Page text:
Tag Archive for: Uinta Mountains
Experts are trying to make sense of an unusual earthquake that shook Northeastern Utah, Wednesday morning.
Anyone feel this small earthquake this morning in the southern Uinta Mountains?
According to the Univeristy of Utah seismic report on this event, “The Uinta Mountains and Wyoming Basin are stable parts of the North American tectonic plate that are relatively unaffected by geologically young crustal deformation; only minor, ambiguous evidence of possible young faulting is found in the area.” Find this and other information in their report HERE.
A small earthquake shook the southern Uinta Mountains early Wednesday, according to the University of Utah Seismograph Station.
Geologic Map of The Donkey Flat Quadrangle, Uintah County, Utah
By: Paul H. Jensen, Douglas A. Sprinkel, Bart J. Kowallis, and Kent D. Brown
The Donkey Flat quadrangle is less than 10 miles north-northeast of Vernal, Utah, along the south flank of the Uinta Mountains in Uintah County. It includes Red Fleet State Park and is crossed by U.S. Highway 191 (a National Scenic Byway). The geology is well exposed and uncomplicated, making a dramatic landscape with thick sandstone cliffs and varicolored to drab gray slopes. The quadrangle’s namesake, Donkey Flat, is a one of several geomorphic surfaces mantled by piedmont gravel deposits.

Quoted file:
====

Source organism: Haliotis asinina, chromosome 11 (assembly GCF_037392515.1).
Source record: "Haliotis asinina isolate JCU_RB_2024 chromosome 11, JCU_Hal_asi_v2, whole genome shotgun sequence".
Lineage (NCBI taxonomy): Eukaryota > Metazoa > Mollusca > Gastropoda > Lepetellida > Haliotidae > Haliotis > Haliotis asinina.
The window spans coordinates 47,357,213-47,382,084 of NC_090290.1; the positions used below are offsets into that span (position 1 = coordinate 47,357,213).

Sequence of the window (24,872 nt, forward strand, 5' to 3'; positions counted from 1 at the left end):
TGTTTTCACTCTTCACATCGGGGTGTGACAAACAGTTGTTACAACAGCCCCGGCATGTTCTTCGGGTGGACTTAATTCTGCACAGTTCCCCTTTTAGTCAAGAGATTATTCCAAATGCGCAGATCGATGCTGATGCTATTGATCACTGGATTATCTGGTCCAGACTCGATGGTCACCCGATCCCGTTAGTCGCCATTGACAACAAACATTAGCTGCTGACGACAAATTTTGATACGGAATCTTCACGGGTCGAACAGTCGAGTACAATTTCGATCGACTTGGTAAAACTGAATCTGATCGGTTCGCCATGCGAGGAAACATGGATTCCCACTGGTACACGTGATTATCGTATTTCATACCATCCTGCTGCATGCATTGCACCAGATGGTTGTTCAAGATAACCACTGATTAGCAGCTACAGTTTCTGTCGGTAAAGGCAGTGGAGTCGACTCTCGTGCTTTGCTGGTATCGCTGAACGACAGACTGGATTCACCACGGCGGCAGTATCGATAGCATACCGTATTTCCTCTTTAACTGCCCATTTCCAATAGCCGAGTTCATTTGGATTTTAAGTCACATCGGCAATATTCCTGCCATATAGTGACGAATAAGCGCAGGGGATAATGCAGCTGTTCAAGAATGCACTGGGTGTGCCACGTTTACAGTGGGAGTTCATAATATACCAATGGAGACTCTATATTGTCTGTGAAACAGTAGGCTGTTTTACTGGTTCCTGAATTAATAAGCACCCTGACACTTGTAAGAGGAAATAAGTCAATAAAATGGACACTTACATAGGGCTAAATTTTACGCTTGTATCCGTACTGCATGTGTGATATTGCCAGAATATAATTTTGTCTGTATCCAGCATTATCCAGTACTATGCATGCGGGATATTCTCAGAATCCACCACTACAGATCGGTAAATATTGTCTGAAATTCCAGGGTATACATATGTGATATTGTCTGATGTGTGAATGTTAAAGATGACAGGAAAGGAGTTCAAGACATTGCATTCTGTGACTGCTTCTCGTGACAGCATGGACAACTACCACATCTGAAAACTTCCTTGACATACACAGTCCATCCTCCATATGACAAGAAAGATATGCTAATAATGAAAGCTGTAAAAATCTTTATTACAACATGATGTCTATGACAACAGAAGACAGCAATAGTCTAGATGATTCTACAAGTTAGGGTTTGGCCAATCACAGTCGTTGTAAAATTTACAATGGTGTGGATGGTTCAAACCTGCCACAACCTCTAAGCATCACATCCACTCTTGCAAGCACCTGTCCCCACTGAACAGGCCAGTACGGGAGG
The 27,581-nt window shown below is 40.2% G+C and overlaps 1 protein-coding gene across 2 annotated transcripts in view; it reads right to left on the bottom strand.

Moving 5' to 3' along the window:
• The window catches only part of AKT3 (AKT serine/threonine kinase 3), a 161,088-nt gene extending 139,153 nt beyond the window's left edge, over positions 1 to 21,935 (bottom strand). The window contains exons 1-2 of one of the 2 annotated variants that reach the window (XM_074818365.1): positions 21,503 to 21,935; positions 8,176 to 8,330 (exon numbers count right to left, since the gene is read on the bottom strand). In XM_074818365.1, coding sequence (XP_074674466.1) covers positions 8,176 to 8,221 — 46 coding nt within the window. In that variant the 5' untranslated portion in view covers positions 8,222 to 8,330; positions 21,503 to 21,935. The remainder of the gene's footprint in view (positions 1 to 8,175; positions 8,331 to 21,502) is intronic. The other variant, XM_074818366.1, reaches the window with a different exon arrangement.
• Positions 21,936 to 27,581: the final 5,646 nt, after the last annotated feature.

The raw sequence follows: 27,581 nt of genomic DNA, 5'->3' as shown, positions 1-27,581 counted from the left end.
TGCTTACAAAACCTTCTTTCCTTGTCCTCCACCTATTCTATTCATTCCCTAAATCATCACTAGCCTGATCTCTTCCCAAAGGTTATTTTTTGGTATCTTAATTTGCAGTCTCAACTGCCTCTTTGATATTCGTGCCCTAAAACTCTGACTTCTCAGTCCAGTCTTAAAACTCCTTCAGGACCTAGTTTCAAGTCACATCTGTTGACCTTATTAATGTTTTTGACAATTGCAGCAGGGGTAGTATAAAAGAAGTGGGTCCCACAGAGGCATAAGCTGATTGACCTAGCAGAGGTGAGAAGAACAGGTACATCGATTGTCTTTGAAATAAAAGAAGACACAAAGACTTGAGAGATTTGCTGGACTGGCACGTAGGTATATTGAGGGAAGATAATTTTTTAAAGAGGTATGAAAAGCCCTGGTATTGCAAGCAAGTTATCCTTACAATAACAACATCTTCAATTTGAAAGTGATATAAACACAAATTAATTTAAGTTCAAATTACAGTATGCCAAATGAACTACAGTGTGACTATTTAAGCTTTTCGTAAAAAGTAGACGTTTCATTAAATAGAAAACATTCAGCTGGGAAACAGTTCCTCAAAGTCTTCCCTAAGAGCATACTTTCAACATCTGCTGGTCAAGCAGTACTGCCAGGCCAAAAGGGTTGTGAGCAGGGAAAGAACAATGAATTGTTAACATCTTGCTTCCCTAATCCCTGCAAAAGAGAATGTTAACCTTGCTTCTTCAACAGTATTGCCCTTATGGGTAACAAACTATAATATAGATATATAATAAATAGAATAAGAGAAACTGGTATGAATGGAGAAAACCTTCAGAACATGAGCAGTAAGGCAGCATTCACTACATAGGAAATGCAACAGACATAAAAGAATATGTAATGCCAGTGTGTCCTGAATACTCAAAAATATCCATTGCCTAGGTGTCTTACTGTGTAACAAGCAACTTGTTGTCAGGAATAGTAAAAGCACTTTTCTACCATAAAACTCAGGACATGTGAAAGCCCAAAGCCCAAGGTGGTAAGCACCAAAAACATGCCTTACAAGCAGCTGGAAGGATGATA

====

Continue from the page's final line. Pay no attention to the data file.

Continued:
Take this in over your outdoor daydream today.
Provo Falls, Summit County, Utah
Photographer: Gregg Beukelman; © 2015
As the Provo River plunges off the south side of the Uinta Mountains along the Mirror Lake Highway, it cascades over innumerable ledges of Precambrian-age Uinta Mountain Group sandstone.
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• Students Fill the GIS Gap
• The 2014 Crawford Award
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• New Publications
• Teacher’s Corner
• Core Center News
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Utah—putting the “Awe” in geology since the Precambrian.
High Uintas Wilderness, Summit County, Utah
Photographer: Chris DuRoss; © 2013
Ostler Peak (12,718 feet) is reflected in a meander bend of the Stillwater Fork of the Bear River in the Uinta Mountains. Thousands of years ago glaciers inundated much of the Uinta Mountains, leaving behind long glacier-carved valleys, steep-sided cirques, and jagged peaks.